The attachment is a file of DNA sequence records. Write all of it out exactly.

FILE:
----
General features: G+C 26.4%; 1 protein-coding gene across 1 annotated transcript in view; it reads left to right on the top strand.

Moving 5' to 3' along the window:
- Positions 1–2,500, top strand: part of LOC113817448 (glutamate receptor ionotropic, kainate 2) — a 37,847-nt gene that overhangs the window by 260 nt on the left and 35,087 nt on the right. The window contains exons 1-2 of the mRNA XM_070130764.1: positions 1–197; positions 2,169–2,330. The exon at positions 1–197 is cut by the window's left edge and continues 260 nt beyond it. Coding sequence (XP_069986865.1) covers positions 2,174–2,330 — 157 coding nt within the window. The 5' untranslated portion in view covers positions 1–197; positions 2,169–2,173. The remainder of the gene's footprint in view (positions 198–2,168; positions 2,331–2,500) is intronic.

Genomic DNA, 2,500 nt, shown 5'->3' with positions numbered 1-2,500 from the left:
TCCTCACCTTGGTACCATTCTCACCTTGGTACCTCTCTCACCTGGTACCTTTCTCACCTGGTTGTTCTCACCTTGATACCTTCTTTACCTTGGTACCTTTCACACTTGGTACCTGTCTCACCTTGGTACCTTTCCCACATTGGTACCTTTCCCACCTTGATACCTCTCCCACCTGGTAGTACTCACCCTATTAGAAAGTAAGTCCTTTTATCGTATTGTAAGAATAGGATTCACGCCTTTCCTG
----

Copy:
General features: G+C 26.4%; 1 protein-coding gene across 1 annotated transcript in view; it reads left to right on the top strand.

Moving 5' to 3' along the window:
- Positions 1–2,500, top strand: part of LOC113817448 (glutamate receptor ionotropic, kainate 2) — a 37,847-nt gene that overhangs the window by 260 nt on the left and 35,087 nt on the right. The window contains exons 1-2 of the mRNA XM_070130764.1: positions 1–197; positions 2,169–2,330. The exon at positions 1–197 is cut by the window's left edge and continues 260 nt beyond it. Coding sequence (XP_069986865.1) covers positions 2,174–2,330 — 157 coding nt within the window. The 5' untranslated portion in view covers positions 1–197; positions 2,169–2,173. The remainder of the gene's footprint in view (positions 198–2,168; positions 2,331–2,500) is intronic.

Genomic DNA, 2,500 nt, shown 5'->3' with positions numbered 1-2,500 from the left:
TCCTCACCTTGGTACCATTCTCACCTTGGTACCTCTCTCACCTGGTACCTTTCTCACCTGGTTGTTCTCACCTTGATACCTTCTTTACCTTGGTACCTTTCACACTTGGTACCTGTCTCACCTTGGTACCTTTCCCACATTGGTACCTTTCCCACCTTGATACCTCTCCCACCTGGTAGTACTCACCCTATTAGAAAGTAAGTCCTTTTATCGTATTGTAAGAATAGGATTCACGCCTTTCCTG